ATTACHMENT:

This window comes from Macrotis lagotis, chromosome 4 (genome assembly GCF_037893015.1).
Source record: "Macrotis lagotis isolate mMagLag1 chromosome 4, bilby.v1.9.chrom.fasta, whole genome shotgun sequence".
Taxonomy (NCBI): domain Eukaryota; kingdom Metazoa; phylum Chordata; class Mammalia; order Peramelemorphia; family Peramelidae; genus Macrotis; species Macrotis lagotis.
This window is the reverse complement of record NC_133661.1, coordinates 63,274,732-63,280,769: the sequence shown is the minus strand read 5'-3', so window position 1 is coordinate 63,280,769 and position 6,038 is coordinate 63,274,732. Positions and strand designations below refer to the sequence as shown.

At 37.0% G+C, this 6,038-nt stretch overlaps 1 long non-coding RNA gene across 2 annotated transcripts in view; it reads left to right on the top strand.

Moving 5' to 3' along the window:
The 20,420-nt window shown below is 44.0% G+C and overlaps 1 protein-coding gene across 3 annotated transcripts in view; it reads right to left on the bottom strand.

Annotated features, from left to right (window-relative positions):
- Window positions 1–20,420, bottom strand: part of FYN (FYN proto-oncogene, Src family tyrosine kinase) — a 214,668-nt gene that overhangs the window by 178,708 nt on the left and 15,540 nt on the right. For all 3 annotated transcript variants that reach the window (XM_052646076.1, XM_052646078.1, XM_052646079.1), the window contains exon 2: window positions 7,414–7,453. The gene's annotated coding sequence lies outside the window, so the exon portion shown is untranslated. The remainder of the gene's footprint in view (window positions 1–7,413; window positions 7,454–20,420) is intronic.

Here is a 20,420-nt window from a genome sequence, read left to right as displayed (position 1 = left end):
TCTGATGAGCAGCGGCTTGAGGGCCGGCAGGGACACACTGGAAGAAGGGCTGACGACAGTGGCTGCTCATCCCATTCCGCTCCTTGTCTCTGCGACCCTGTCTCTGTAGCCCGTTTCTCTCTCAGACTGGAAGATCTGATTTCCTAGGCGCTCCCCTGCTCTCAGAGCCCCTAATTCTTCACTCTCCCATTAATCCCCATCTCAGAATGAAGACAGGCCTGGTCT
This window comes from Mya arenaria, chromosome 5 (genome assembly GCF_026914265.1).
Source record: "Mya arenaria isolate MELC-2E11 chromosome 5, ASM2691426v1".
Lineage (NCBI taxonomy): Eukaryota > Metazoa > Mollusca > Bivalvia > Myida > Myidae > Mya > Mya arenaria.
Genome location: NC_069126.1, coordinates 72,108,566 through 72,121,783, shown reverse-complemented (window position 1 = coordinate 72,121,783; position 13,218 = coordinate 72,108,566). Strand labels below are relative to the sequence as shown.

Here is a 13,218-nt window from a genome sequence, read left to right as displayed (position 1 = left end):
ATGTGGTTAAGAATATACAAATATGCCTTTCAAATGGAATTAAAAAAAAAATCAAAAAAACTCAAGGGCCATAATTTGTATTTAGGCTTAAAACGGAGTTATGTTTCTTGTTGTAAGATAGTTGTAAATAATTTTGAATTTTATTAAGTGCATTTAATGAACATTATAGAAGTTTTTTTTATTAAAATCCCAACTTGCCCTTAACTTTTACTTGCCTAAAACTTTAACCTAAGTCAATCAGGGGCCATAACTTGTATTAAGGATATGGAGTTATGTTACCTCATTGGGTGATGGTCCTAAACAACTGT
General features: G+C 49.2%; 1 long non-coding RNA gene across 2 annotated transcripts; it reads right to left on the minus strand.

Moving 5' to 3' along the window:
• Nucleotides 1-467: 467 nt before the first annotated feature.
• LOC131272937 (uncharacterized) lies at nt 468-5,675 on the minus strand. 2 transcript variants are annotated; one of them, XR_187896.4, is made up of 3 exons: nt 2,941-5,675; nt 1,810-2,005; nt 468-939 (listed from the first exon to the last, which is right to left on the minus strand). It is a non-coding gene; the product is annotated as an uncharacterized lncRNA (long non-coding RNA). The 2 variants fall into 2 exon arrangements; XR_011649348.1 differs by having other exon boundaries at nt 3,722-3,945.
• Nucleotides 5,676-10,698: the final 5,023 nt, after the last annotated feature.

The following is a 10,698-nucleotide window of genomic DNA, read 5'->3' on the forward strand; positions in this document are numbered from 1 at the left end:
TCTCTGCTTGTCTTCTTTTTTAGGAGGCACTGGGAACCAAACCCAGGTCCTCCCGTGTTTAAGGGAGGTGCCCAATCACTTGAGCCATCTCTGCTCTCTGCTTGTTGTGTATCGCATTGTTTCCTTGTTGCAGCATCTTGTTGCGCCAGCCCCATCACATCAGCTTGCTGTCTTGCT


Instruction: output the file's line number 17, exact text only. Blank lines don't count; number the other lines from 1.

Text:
ATGTGGTTAAGAATATACAAATATGCCTTTCAAATGGAATTAAAAAAAAAATCAAAAAAACTCAAGGGCCATAATTTGTATTTAGGCTTAAAACGGAGTTATGTTTCTTGTTGTAAGATAGTTGTAAATAATTTTGAATTTTATTAAGTGCATTTAATGAACATTATAGAAGTTTTTTTTATTAAAATCCCAACTTGCCCTTAACTTTTACTTGCCTAAAACTTTAACCTAAGTCAATCAGGGGCCATAACTTGTATTAAGGATATGGAGTTATGTTACCTCATTGGGTGATGGTCCTAAACAACTGT